The Second University of Michigan Law School Colloquium on Challenges in International Refugee Law
Posted: 18 Oct 2002
A critical limitation on access to refugee status is the need to show that one's fear of being persecuted is "for reasons of" one of the five Convention grounds. The meaning of this causal nexus requirement was the subject of the University of Michigan's Second Colloquium on Challenges in International Refugee Law, convened in April 2001.
The papers in this special collection are the result of an intensive collaboration between leading refugee law scholars from around the world and a team of senior Michigan law students, advised and supported by UNHCR.
In particular, the Colloquium sought to respond to the legally problematic holding of the US Supreme Court in Elias-Zacarias, which suggested the need to show evidence of a particularized intent to harm on the part of the agent of persecution. The group similarly critiqued the holding of the House of Lords in Adan which effectively imposed a sui generis causation requirement for victims of war. Finally, intensive debate on the meaning of causation in the context of refugee law resulted in the elaboration of model standards intended to produce a movement away from the present tendency of courts uncritically to import causation standards from other areas of law into the refugee determination process.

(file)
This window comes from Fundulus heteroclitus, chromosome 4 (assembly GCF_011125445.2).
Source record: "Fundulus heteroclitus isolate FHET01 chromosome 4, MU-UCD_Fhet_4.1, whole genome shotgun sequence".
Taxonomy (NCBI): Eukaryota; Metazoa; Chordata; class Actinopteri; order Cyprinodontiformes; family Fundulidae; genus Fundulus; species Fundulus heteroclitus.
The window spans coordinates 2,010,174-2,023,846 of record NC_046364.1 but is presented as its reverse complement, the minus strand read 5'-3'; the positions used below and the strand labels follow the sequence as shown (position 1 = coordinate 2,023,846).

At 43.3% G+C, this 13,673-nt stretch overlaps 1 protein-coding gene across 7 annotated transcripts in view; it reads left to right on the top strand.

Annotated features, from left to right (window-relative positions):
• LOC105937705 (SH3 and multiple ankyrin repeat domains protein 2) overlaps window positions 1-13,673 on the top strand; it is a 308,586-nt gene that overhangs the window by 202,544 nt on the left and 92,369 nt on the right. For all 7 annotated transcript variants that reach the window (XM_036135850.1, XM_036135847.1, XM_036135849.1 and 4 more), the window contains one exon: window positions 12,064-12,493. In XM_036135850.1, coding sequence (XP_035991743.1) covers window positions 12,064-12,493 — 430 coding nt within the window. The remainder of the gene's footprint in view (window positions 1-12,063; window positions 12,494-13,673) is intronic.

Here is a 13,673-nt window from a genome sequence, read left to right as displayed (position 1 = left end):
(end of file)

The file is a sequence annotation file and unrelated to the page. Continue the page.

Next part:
The resultant Michigan Guidelines on Nexus to a Convention Ground are the first standards which seek to define the basis for a principled and consistent international approach to the issue of causation in refugee law.
The symposium papers compiliation consists of the following:
"The Causal Nexus in International Refugee Law" by James C. Hathaway
"The Michigan Guidelines on Nexus to a Convention Ground" by James C. Hathaway et al.
"Repairing the Legacy of INS v. Elias-Zacarias" by Shayna Cook
"Persecution in the Fog of War: The House of Lords' Decision in Adan" by Michael Kagan and William Johnson
"Causation in Context: Interpreting the Nexus Clause in the Refugee Convention" by Michelle Foster
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